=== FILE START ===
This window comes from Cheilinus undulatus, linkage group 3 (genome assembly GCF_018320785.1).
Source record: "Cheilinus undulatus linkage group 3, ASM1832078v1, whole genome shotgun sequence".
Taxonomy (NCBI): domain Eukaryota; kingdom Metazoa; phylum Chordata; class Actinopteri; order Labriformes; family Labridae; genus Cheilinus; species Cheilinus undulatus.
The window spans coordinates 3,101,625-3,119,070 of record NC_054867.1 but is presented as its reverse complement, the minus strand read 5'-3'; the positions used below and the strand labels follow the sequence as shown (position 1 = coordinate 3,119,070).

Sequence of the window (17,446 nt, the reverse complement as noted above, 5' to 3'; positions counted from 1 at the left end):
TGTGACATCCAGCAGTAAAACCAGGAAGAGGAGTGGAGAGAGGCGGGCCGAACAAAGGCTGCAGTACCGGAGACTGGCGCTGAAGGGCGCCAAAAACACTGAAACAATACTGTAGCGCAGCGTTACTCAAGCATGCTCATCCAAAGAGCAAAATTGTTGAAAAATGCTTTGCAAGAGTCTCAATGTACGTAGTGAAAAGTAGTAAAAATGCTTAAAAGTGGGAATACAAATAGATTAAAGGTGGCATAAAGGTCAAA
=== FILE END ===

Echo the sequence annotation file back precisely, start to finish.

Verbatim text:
This window comes from Cheilinus undulatus, linkage group 3 (genome assembly GCF_018320785.1).
Source record: "Cheilinus undulatus linkage group 3, ASM1832078v1, whole genome shotgun sequence".
Taxonomy (NCBI): domain Eukaryota; kingdom Metazoa; phylum Chordata; class Actinopteri; order Labriformes; family Labridae; genus Cheilinus; species Cheilinus undulatus.
The window spans coordinates 3,101,625-3,119,070 of record NC_054867.1 but is presented as its reverse complement, the minus strand read 5'-3'; the positions used below and the strand labels follow the sequence as shown (position 1 = coordinate 3,119,070).

Sequence of the window (17,446 nt, the reverse complement as noted above, 5' to 3'; positions counted from 1 at the left end):
TGTGACATCCAGCAGTAAAACCAGGAAGAGGAGTGGAGAGAGGCGGGCCGAACAAAGGCTGCAGTACCGGAGACTGGCGCTGAAGGGCGCCAAAAACACTGAAACAATACTGTAGCGCAGCGTTACTCAAGCATGCTCATCCAAAGAGCAAAATTGTTGAAAAATGCTTTGCAAGAGTCTCAATGTACGTAGTGAAAAGTAGTAAAAATGCTTAAAAGTGGGAATACAAATAGATTAAAGGTGGCATAAAGGTCAAA